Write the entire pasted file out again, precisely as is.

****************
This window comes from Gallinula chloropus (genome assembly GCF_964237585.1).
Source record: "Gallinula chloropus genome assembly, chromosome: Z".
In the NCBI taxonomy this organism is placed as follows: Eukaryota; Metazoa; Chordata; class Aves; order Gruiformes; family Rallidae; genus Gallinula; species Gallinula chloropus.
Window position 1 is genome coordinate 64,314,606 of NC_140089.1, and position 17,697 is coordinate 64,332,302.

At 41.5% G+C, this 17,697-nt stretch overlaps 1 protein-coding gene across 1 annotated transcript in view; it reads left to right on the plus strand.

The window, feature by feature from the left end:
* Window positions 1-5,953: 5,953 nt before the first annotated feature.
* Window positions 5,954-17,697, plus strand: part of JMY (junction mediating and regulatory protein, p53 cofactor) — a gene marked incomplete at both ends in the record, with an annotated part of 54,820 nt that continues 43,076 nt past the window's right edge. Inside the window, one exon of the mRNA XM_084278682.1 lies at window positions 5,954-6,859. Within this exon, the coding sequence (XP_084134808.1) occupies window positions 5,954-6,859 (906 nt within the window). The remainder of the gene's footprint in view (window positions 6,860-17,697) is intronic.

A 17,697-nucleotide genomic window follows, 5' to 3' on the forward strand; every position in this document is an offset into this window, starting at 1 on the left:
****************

This window comes from Gallinula chloropus (genome assembly GCF_964237585.1).
Source record: "Gallinula chloropus genome assembly, chromosome: Z".
In the NCBI taxonomy this organism is placed as follows: Eukaryota; Metazoa; Chordata; class Aves; order Gruiformes; family Rallidae; genus Gallinula; species Gallinula chloropus.
Window position 1 is genome coordinate 64,314,606 of NC_140089.1, and position 17,697 is coordinate 64,332,302.

At 41.5% G+C, this 17,697-nt stretch overlaps 1 protein-coding gene across 1 annotated transcript in view; it reads left to right on the plus strand.

The window, feature by feature from the left end:
* Window positions 1-5,953: 5,953 nt before the first annotated feature.
* Window positions 5,954-17,697, plus strand: part of JMY (junction mediating and regulatory protein, p53 cofactor) — a gene marked incomplete at both ends in the record, with an annotated part of 54,820 nt that continues 43,076 nt past the window's right edge. Inside the window, one exon of the mRNA XM_084278682.1 lies at window positions 5,954-6,859. Within this exon, the coding sequence (XP_084134808.1) occupies window positions 5,954-6,859 (906 nt within the window). The remainder of the gene's footprint in view (window positions 6,860-17,697) is intronic.

A 17,697-nucleotide genomic window follows, 5' to 3' on the forward strand; every position in this document is an offset into this window, starting at 1 on the left: